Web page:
Same Team

[This is Travis Dotson’s “Ground Truths” column that appeared in the 2022 Winter Issue of Two More Chains.]

By Travis Dotson

I have very little to say—although I never let that stop me from running my mouth. I am not the only one who suffers from this affliction.

But there are folks who DO have important stuff to say—hard-won insight from real-life events.

Let’s consider a few things that happened in 2021:

In Idaho someone pointed a gun at the Helibase Manager.

In South Dakota a trailer came unhitched and dumped a Marsh Master on the highway.

In Washington a firefighter was burned while scouting the fire edge.

In Minnesota a sawyer was cut when the chain catch failed on their saw.

In Missouri a faller had a tree go the wrong direction and smash into a shed.

How do we know these events occurred? Because in each instance, someone involved chose to write down what happened and share some key take-aways.

Why would they bother to do this? Maybe they were forced into it. Maybe there is something therapeutic in recounting a scary experience.

Maybe they genuinely want to help their sisters and brothers avoid potential harm.

Maybe it’s because we’ve been hounding our workforce for 20 years to invest in a learning culture.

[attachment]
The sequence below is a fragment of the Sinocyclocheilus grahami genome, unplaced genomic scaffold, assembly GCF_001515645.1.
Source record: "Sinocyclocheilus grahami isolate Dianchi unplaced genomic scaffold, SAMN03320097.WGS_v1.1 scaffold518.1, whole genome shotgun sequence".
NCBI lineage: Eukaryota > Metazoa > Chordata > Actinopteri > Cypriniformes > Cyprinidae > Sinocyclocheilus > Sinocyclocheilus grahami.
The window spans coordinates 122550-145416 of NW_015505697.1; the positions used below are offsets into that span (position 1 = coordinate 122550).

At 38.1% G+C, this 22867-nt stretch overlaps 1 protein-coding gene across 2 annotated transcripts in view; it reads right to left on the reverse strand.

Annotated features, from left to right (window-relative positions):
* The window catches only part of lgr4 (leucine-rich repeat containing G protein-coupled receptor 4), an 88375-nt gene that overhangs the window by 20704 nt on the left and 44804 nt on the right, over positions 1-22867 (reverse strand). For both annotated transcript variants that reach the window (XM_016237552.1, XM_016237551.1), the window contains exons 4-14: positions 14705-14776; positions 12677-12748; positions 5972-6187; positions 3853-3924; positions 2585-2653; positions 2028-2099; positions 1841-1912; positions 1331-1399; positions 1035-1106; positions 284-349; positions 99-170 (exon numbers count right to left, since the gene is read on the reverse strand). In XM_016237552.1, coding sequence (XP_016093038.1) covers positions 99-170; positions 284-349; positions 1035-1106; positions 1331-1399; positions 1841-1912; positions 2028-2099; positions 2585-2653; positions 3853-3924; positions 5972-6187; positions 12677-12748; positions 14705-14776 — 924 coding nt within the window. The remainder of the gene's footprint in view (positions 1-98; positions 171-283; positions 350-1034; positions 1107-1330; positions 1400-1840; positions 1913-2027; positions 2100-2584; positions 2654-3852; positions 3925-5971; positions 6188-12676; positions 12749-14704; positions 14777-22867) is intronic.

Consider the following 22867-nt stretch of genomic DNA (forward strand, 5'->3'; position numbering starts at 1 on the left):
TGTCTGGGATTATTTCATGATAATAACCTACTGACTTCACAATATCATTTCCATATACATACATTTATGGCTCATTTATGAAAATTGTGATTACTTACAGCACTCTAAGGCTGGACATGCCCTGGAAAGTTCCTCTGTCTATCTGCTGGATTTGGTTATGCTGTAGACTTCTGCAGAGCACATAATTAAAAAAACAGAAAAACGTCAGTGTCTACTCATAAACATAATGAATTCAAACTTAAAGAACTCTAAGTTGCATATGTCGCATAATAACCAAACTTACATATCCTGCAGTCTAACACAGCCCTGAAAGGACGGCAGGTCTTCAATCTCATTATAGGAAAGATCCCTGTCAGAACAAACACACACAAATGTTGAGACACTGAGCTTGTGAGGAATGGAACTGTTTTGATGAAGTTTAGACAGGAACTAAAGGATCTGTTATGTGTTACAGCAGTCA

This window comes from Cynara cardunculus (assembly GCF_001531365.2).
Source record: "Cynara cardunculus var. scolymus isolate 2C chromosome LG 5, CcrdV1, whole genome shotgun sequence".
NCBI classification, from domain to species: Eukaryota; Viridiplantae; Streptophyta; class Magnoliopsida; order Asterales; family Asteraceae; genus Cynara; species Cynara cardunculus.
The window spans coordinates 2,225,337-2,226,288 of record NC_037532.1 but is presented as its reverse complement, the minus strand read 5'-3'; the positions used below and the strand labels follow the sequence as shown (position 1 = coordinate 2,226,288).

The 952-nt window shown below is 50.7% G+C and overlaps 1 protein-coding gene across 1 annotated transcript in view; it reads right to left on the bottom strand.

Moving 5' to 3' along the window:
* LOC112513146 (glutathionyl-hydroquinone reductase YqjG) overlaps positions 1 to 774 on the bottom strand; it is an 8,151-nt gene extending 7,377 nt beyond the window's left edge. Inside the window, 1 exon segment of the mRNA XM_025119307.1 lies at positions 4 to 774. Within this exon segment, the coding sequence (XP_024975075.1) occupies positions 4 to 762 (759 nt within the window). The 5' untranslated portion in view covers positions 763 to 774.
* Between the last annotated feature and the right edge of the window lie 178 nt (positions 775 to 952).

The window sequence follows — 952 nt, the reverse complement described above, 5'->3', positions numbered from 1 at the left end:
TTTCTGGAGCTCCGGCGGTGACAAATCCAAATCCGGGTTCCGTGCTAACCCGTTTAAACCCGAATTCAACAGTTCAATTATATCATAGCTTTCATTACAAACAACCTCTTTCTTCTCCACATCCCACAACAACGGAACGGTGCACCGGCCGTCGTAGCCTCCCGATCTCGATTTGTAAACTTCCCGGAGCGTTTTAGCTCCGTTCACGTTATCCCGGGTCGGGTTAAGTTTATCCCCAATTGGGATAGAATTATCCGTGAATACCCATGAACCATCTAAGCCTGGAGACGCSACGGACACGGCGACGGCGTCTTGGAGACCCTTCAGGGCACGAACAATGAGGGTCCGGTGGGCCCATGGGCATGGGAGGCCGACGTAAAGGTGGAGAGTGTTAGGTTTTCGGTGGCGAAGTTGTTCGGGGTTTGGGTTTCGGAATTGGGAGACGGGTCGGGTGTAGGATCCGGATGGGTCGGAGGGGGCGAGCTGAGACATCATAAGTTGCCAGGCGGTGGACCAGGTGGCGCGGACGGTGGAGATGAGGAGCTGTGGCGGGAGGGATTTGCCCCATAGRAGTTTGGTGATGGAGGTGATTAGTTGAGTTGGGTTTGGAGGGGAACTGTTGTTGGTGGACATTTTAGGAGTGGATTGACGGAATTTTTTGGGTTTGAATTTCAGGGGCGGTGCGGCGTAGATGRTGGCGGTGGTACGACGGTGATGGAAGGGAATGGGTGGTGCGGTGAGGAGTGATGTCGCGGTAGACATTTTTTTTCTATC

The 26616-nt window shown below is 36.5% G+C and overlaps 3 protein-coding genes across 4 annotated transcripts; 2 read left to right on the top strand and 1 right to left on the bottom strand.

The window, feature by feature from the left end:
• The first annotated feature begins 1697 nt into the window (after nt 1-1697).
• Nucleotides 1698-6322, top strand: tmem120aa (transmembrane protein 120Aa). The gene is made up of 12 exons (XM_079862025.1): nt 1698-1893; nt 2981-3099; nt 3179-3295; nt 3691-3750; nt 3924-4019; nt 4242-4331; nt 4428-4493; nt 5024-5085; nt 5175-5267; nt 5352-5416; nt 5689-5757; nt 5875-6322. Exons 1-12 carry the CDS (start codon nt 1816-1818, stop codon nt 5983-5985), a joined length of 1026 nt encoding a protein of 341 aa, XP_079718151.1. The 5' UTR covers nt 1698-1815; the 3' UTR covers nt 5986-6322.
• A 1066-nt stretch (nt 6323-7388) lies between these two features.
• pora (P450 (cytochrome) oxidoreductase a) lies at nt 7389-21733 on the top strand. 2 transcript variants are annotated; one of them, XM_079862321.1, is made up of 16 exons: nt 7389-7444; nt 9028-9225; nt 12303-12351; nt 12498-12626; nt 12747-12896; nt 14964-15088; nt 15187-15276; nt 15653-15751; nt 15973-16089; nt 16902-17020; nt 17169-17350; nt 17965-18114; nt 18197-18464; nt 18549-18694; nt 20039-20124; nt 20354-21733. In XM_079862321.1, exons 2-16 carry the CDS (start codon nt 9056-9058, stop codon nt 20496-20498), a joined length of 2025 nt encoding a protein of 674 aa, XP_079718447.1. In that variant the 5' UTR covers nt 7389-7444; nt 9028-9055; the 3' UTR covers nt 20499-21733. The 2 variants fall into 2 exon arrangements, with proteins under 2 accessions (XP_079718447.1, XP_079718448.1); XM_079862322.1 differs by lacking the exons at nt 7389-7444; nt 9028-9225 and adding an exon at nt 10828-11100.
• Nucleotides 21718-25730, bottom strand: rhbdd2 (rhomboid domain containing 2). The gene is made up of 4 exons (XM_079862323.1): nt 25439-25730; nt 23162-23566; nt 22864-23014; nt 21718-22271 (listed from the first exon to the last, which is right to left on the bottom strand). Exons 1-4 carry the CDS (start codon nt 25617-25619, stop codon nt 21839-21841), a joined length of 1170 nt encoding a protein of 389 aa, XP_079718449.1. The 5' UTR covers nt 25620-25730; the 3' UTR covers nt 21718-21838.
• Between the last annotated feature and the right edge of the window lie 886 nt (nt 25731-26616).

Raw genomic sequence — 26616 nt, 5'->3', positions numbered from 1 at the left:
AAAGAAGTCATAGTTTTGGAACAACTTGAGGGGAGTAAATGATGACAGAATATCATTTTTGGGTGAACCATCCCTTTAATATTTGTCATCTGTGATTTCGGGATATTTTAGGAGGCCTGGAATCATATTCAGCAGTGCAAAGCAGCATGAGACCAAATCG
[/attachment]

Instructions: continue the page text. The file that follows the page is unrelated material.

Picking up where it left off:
Why am I even bringing this up?

Because of the comments we hear, like: “No one reads them”, “There’s too many” and “They don’t work”.

Some people wonder why anyone would care to hear about another close call with a tree. This seems odd.

Imagine sitting around the campfire while someone is telling their close-call story and the person next to you interrupts with: “Shut up. Nobody needs to hear about this—it serves no purpose!” That would be rude. And inaccurate. And likely result in knuckles to the nose.


We often make sense of what happened by investing in the hope that our experience can be helpful to others.


Sharing our stories does serve a purpose. And sometimes the purpose is simply the telling. We often make sense of what happened by investing in the hope that our experience can be helpful to others. Sometimes it’s just a cautionary tale told to new hires. Other times we are compelled to share it with a wider audience via the written word—all in hopes of our personal experience serving a greater purpose. We all want what we went through to matter. Especially if your life flashed before your eyes as the truck you were in went belly up!

As the little screen in your hand buzzes and your action hero thumbs swipe and jab at the multitude of demands on your attention, you may indeed be annoyed by another RLS recounting the latest fuel geyser event. Fine. Swipe left. If you don’t want to read it—don’t.

But please remember that each event has people we care about in the bullseye. Your fire family is just being human in wanting their moment to matter.

Same Team, folks. Let’s support those who share their stories AND those who choose to listen.

Swing on, Toolswingers.

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